Questions and Answers

Q: Is it necessary to use a morning urine?
A: No. The test can use a urine sample collected at any time of the day.

Q: How long should you wait after exposure to perform the test?
A: If the exposure is only for a short period of time, you should wait about 2 hours before testing to allow time for the nicotine to metabolize into cotinine.

Q: What does a variation in the intensity of the color of the result signify?
A: The colors may vary from pale pink to reddish, but this is not significant.

Q: What if the results are not clear to me?
A: If no reddish lines appear, the test has not been used according to the instructions. Repeat with a new test following the instructions carefully.

Q: Do medications influence the result?
A: Except for nicotine medications such as a patch or nicotine gum, medicines do not usually have an effect on the result.

Q: What does a negative result mean?
A: A negative result (“0”) means that you have no or very little second hand smoke exposure in the past 2 to 3 days. It also means that you have not used a tobacco product in the past 2 to 3 days.

Q: What does a positive result mean?
A: A positive result (“1” or higher) means that you have been exposed to second hand smoke in the past 2 to 3 days if you are a non-user of tobacco products. A positive result can also be caused by use of tobacco products such as cigarettes, cigars, chewing tobacco, etc., or nicotine medications such as a patch or nicotine gum or lozenge. A positive result of “3” or higher indicates that you are very likely a smoker or user of tobacco or nicotine products.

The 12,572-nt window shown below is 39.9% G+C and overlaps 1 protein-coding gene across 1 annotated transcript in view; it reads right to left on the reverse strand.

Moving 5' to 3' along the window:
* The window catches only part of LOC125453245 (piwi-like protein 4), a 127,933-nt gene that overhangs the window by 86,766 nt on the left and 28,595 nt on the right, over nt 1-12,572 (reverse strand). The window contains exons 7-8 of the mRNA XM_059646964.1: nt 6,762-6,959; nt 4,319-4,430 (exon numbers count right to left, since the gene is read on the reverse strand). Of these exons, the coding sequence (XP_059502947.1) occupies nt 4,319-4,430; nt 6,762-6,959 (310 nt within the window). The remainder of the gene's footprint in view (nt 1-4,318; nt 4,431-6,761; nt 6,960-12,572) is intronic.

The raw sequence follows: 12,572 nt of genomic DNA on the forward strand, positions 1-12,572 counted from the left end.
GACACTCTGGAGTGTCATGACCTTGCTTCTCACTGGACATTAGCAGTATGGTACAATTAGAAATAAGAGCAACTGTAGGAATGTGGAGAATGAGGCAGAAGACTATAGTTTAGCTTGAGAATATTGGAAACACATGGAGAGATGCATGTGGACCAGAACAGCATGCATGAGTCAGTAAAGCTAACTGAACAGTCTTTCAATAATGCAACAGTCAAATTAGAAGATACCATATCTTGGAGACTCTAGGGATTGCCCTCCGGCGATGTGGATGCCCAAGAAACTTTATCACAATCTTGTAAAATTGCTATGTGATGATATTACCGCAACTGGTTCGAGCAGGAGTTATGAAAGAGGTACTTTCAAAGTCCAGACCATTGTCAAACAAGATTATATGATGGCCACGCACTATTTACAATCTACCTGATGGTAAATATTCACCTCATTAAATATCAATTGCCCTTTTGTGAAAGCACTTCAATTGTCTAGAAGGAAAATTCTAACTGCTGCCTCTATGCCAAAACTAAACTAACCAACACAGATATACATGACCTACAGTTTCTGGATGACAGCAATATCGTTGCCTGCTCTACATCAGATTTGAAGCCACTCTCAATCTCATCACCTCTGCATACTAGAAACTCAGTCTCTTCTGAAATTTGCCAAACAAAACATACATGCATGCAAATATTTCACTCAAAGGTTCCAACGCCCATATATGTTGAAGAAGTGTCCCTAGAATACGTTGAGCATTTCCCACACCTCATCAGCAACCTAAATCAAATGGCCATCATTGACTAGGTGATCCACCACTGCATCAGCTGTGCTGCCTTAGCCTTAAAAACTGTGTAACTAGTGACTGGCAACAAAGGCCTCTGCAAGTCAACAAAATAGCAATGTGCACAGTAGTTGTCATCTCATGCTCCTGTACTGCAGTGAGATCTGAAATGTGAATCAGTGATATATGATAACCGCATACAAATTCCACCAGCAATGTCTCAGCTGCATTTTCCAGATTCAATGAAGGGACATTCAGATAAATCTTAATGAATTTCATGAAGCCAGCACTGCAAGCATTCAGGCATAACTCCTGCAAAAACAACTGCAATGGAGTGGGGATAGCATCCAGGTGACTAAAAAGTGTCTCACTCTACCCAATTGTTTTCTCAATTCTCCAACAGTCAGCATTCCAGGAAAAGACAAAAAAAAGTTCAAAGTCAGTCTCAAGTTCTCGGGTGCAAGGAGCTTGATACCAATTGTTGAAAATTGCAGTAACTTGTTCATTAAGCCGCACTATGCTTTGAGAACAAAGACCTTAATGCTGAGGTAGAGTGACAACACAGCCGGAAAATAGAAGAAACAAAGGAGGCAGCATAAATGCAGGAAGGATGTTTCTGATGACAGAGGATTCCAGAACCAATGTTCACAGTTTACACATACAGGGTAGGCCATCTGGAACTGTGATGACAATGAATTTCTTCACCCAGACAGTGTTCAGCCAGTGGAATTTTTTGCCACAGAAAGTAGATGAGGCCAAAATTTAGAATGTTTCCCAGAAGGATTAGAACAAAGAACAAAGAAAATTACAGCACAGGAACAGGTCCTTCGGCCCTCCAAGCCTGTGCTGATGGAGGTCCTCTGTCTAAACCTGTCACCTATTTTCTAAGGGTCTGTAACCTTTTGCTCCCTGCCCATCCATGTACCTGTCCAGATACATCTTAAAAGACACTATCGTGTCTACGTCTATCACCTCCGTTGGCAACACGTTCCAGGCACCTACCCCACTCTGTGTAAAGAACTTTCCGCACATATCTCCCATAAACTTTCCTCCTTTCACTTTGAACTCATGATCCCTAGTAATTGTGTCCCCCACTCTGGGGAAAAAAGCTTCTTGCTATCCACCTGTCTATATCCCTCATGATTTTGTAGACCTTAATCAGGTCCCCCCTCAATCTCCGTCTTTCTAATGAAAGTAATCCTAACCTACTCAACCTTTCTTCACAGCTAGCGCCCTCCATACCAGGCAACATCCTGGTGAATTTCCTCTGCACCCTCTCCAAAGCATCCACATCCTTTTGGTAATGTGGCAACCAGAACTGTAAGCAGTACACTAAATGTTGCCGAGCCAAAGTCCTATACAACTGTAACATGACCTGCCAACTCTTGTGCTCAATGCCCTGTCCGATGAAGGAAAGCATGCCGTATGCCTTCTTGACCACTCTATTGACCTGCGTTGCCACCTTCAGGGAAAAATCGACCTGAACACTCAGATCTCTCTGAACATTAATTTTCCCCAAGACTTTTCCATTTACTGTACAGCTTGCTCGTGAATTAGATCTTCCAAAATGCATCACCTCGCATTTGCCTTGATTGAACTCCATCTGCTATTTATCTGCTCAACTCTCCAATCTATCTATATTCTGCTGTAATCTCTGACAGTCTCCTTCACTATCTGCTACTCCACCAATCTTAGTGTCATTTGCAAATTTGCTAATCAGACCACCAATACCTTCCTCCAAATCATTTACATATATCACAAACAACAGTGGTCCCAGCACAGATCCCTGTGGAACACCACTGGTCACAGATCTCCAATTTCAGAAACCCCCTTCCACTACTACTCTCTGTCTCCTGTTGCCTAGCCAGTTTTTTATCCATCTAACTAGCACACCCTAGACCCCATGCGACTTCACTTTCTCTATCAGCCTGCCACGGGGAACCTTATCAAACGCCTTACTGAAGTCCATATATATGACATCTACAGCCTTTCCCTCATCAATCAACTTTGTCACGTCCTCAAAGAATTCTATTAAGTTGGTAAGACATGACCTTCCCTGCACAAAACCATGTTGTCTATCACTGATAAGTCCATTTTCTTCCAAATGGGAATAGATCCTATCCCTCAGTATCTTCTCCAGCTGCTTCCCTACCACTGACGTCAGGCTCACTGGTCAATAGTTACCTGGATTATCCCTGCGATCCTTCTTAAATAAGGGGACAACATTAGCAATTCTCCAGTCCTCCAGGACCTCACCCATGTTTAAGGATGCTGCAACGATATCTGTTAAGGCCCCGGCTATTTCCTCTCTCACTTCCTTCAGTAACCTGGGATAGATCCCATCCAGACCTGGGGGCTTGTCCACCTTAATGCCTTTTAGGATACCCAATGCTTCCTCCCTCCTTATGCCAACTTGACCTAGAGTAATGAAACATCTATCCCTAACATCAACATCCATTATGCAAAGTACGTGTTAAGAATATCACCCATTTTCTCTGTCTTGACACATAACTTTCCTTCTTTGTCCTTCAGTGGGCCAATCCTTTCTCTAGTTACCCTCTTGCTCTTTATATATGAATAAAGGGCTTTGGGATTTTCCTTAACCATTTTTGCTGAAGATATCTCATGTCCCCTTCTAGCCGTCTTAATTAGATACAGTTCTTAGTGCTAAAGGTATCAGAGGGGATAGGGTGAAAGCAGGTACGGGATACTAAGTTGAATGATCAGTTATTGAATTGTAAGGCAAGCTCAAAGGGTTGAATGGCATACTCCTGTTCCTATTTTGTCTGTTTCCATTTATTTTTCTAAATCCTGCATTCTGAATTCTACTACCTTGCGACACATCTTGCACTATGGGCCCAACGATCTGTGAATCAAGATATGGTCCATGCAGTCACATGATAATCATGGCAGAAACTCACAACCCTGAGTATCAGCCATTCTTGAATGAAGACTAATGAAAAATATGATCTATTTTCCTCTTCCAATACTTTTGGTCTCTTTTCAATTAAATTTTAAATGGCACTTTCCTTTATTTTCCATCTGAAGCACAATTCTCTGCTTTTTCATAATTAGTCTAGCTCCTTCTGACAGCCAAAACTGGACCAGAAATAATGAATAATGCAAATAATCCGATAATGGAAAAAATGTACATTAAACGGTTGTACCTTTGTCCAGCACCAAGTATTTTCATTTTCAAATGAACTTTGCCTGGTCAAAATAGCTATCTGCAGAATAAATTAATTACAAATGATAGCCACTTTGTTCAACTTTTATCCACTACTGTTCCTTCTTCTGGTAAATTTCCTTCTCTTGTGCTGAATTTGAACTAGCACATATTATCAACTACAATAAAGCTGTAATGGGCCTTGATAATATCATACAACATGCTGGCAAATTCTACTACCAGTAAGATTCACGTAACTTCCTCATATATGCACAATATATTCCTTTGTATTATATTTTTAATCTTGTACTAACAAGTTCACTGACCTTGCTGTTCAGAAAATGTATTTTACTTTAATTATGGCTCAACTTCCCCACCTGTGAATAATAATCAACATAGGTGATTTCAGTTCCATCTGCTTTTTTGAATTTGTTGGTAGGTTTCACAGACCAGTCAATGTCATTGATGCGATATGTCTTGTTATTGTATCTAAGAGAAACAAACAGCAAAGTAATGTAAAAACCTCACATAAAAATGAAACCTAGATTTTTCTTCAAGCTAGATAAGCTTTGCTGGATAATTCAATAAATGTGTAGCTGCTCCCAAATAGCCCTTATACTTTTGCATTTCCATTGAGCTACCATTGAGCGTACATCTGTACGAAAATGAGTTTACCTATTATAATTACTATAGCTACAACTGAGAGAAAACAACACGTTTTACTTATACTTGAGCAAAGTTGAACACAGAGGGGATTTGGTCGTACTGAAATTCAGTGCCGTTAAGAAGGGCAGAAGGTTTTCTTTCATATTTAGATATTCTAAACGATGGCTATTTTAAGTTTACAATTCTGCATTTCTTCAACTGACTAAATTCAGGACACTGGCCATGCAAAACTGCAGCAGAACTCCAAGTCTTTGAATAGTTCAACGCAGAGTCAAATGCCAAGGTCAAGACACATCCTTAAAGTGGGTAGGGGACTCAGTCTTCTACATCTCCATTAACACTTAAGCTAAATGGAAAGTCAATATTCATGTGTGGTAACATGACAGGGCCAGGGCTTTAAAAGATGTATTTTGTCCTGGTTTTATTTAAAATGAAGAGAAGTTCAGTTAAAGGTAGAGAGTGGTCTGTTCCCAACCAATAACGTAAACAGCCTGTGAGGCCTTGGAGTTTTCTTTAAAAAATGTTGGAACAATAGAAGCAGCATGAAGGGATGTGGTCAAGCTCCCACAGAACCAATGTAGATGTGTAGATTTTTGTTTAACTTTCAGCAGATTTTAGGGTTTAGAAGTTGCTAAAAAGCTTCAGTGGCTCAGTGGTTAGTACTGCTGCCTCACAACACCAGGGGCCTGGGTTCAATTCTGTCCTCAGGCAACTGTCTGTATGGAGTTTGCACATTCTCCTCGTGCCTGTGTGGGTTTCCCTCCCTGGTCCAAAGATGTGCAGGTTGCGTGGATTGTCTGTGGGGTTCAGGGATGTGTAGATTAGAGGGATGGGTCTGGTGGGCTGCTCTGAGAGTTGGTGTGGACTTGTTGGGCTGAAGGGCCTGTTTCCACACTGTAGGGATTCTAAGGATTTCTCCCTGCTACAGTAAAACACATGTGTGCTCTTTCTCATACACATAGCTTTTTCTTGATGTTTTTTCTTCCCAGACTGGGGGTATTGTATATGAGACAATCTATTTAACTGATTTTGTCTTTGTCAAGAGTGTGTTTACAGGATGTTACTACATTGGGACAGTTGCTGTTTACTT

Q: Are there any medications or foods, etc. that can cause the test to be positive even when there is no second hand smoke exposure (this is called a “false positive”)?
A: The test can be positive if you are a smoker, if you chew tobacco, or if you use a nicotine patch or nicotine gum.

Q: How do I collect a sample from a child who is still in diapers?
A: Place some cotton balls  in with a fresh diaper and squeeze them out later into the collection cup.

Q: What is the lowest amount of second hand smoke exposure that the test can detect?
A: The test can detect as little as 6 nanograms per mL of cotinine (a nanogram is one billionth of a gram, a mL is one fifth of a teaspoon). The amount of exposure you have will vary depending on the amount of smoke in the air and other factors. The test can be positive if you have been in a tobacco smoke environment for a little as an hour in the past 2 to 3 days.

Q: Are there other tests available like this?
A: Currently there are no other similar reliable quantitative tests for tobacco product exposure (without sending samples to a slow, costly specialized reference laboratory).

Q: What is the equivalent number of cigarettes per day (cpd) to the cotinine level?
A: The cpd level is a poor measure of nicotine intake, which is why the test is so valuable. Different smokers use different brands, inhale differently and smoke varying amounts of the cigarette.